The image in my head of Nepal is full of sky. Nepal has glorious mountains and shining temples. But how’s the air?
According to data from the World Health Organization’s , Kathmandu’s particulate pollution () averaged 49 micrograms/m3 in 2013:
That fits nicely with 2017 data I analyzed from from Kathmandu (49 micrograms).
How bad is that? That’s just about double of 25 micrograms. That means, if your lungs are in Kathmandu, they’re breathing in dangerous levels of tiny particles on most days.
Yet that pollution isn’t spread evenly throughout the year. Check out what happened after I broke down the US Embassy 2017 data by month.
In the summer, Kathmandu’s PM2.5 falls to very close to the WHO annual limit. But in the winter, it shoots up to as high as 9 times that amount. And remember, that’s the average each month. Certain days will be much higher than that.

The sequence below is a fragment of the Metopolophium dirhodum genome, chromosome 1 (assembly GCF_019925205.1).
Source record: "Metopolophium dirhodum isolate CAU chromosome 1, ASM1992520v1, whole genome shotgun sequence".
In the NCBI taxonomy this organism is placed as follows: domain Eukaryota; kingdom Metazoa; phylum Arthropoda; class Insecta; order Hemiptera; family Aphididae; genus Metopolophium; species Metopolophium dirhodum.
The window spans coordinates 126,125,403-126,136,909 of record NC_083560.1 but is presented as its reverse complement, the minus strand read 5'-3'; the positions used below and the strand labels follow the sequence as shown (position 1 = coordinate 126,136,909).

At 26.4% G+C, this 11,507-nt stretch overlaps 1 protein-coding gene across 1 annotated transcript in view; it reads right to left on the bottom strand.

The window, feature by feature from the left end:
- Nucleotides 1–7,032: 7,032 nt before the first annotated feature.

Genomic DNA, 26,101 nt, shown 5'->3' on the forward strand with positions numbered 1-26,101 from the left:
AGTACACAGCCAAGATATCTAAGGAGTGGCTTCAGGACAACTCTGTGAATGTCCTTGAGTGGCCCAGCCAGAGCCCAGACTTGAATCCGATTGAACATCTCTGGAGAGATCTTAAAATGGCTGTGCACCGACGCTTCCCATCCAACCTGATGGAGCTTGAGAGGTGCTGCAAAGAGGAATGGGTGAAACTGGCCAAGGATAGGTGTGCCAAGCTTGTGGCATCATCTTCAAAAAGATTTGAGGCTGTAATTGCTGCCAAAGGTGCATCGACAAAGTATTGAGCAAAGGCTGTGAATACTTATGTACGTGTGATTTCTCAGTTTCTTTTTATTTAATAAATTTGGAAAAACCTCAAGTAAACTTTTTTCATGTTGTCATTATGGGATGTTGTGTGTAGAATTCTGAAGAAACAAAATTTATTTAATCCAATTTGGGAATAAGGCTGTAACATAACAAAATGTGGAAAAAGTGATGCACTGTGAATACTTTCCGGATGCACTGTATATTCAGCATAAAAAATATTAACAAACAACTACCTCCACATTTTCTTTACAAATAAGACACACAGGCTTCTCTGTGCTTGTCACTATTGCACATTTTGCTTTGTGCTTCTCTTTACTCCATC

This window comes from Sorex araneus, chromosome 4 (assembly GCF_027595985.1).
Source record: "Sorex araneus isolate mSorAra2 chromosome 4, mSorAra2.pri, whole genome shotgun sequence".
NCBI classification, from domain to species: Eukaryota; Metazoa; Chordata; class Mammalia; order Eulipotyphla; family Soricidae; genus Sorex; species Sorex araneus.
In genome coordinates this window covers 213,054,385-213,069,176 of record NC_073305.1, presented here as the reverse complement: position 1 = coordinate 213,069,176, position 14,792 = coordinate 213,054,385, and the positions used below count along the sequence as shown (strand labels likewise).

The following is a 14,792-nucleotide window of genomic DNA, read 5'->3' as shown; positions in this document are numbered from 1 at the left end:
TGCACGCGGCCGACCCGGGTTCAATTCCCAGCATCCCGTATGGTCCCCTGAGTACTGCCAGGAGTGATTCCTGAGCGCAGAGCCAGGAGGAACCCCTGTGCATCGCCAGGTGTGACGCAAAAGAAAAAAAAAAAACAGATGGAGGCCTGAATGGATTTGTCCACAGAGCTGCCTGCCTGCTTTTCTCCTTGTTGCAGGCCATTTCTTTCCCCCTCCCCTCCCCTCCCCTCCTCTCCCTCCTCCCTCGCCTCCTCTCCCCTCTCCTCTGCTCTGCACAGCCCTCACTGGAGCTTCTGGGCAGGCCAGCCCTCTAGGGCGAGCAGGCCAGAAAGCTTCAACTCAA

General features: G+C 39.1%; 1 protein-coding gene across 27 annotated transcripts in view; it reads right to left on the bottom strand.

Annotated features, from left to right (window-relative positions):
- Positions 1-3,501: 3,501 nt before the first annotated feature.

Why is the winter so much worse? This same pattern and . It happens because summer weather patterns push more pollution away and because winter brings winter heating.
How Does Kathmandu Compare to Other Major Cities?
Forty-nine micrograms is far from healthy, but Kathmandu still beats Delhi and Beijing:
Yet “better than Delhi” isn’t much of a prize. Kathmandu is still far from healthy levels and far from the levels of major developed US cities like New York, which made it just under the WHO’s stricter annual limit.
Bottom line: Kathmandu’s air pollution isn’t the worst in the neighborhood, but it is about twice the daily limit.
Making Safe Air in Nepal More Affordable
Based on this data—and after getting emails from air-breathers-in-need in Nepal—I decided to set up with the help of Shishir, a dedicated local. Smart Air Nepal now ships low-cost . Or ! Hopefully we can bring down the price of clean air in Kathmandu.
Breathe Safe, Nepal!
Thomas is a new Assistant Professor of Behavior Science at the University of Chicago Booth School of Business and the founder of, a social enterprise to help people in China breathe clean air without shelling out thousands of dollars for expensive purifiers.